After receiving a transplant Jonny can’t help but try to find out who he is by finding out about the boy who donated his heart to him. Neve is battling grieving over her twin Leo after he dies because she spent so much time when he was alive in his shadow, and even now she can’t escape the constant reminder about how amazing he was. That is till Jonny comes by saying all the wrong things and still stealing her heart.

The Story

I was a little skeptical to start another YA contemporary romance involving a kid who gets a heart transplant because I thought I would compare it so much with Things We Know by Heart too much. Fortunately it was just barely there nagging at my mind, and though there are some parts that are similar in story, it really was different, and still really good.

Told in alternating POV we get to see both Jonny’s and Neve’s stories unfold. From the start my cold, stubborn heart became invested in the characters. The chapters were super short but hitting directly where it was going to hurt the most. Each chapter really brought about the struggle that both characters were going through, and how they eventually come together.

Extra points for the additional comic books from Jonny, it really added just that extra bit of flair that makes this book extra special and really help develop the character.

The Characters

Neve- a part of me really wanted to hate this girl. I like that from the beginning she has accepted that she was basically the grouchy child that gave her parents a hard time because her twin Leo had outshone her so much. Even through the grief of her twin dying she still sticks to the attitude that she had developed from living in his shadow. It was incredibly heartbreaking seeing how much survivor guilt she had because of the way her parents treated both of them so differently, and how she can never ever try to beat him again.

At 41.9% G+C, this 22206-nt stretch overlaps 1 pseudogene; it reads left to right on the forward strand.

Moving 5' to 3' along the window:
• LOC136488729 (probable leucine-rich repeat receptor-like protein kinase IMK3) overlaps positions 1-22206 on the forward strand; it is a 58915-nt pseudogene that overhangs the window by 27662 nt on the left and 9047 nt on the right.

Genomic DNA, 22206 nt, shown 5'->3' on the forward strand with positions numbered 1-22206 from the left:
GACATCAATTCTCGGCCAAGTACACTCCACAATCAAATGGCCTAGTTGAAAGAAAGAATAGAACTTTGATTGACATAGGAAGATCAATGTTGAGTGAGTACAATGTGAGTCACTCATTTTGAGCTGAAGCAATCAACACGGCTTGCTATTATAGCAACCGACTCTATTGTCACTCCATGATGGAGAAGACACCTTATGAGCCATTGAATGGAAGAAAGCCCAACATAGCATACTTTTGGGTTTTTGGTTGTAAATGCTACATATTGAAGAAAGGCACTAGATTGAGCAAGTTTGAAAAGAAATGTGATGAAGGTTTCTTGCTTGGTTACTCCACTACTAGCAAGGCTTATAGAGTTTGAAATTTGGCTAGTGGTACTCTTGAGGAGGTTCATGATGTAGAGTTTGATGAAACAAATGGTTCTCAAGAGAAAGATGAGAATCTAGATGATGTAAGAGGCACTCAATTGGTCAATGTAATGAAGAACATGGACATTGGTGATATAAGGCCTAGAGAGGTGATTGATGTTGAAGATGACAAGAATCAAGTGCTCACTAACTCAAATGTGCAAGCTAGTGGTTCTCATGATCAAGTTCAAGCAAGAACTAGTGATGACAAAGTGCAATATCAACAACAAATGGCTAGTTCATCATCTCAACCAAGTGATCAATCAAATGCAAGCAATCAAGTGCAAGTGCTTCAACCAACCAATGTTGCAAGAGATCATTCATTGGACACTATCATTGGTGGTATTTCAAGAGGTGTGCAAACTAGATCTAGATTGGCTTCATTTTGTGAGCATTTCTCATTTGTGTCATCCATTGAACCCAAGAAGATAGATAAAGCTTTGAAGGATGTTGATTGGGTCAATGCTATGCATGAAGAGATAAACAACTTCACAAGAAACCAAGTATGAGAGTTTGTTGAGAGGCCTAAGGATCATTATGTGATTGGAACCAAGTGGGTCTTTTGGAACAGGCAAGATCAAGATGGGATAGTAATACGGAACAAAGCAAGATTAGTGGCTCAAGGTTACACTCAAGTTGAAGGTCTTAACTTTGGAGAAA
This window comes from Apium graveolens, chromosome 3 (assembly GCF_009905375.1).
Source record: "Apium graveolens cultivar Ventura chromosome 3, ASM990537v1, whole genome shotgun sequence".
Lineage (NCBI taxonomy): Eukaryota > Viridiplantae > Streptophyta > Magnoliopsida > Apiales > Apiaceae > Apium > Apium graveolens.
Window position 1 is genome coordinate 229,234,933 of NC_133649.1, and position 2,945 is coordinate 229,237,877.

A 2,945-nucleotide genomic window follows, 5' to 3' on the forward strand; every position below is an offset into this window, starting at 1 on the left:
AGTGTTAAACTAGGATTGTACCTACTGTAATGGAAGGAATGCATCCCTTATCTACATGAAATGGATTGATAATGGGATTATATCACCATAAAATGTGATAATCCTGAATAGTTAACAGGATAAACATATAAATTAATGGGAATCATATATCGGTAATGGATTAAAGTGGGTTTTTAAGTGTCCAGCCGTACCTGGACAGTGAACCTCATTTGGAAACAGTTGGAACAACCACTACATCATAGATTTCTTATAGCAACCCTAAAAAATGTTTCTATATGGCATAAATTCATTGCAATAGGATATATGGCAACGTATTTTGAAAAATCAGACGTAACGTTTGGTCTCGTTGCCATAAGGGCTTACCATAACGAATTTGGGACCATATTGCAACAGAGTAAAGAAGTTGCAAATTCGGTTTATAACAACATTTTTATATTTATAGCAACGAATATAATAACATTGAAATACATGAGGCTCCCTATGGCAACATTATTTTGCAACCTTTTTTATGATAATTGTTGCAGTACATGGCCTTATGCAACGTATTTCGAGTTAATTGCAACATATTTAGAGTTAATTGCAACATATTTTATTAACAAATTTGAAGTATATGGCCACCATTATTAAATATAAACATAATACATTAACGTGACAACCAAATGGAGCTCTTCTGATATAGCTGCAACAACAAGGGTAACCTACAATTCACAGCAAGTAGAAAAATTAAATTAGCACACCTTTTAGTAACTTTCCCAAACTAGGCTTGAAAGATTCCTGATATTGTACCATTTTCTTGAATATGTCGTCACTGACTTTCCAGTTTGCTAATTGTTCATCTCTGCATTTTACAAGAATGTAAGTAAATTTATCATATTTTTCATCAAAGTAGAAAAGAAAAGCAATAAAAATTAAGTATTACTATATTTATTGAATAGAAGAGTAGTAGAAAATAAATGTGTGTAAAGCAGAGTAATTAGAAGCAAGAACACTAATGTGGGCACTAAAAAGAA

Jonny-Okay, so despite what he does in the book, this kid is ridiculously naive and sweet. My heart hurt so much when he was trying to just figure himself out after being the sick hospital kid. Murray does such a good job using subtle moments to really drive that in, like when he is teased for having all new brand name clothes and he really didn’t know what his style was. I loved how he battled with what he thought was right and how he ended up feeling, and even how he felt about getting a transplant in general.

“Sometimes I wish the surgeons could remove my real heart and leave me with this artificial one forever. Then I wouldn’t feel so guilty about wishing for a tragedy to happen to someone I’ve never met. I’d be genuinely heartless then, instead of only feeling like I am.”


Machine Gun Kelly feat Hailee Steinfeld – At My Best


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Poison’s Cage

34371260Poison’s Cage (Poison’s Kiss #2) by Breeana Shields


“Each weapon is a work of art, and I wonder what drives the impulse to make the instruments of death so beautiful.” 

Marinda and Iyla infiltrate the Naga in an attempt to kill the Nagaraja. They somehow continue to work with each other despite the lies that are woven into their lives and plans. They can hardly trust each other but still continue to rely on each other as their missions unfold.

The Story– I liked how this story of a vish kanya was still able to continue as the girls essentially aim to overtake the organization that turned them into monsters. The story flows easily and like the first book, was a very easy read. There really weren’t many dull moments as our characters are metaphorically thrown into a pit of snakes and are never quite out of danger throughout the story. It seems the entire time that the Naga are always just one step ahead of the girls.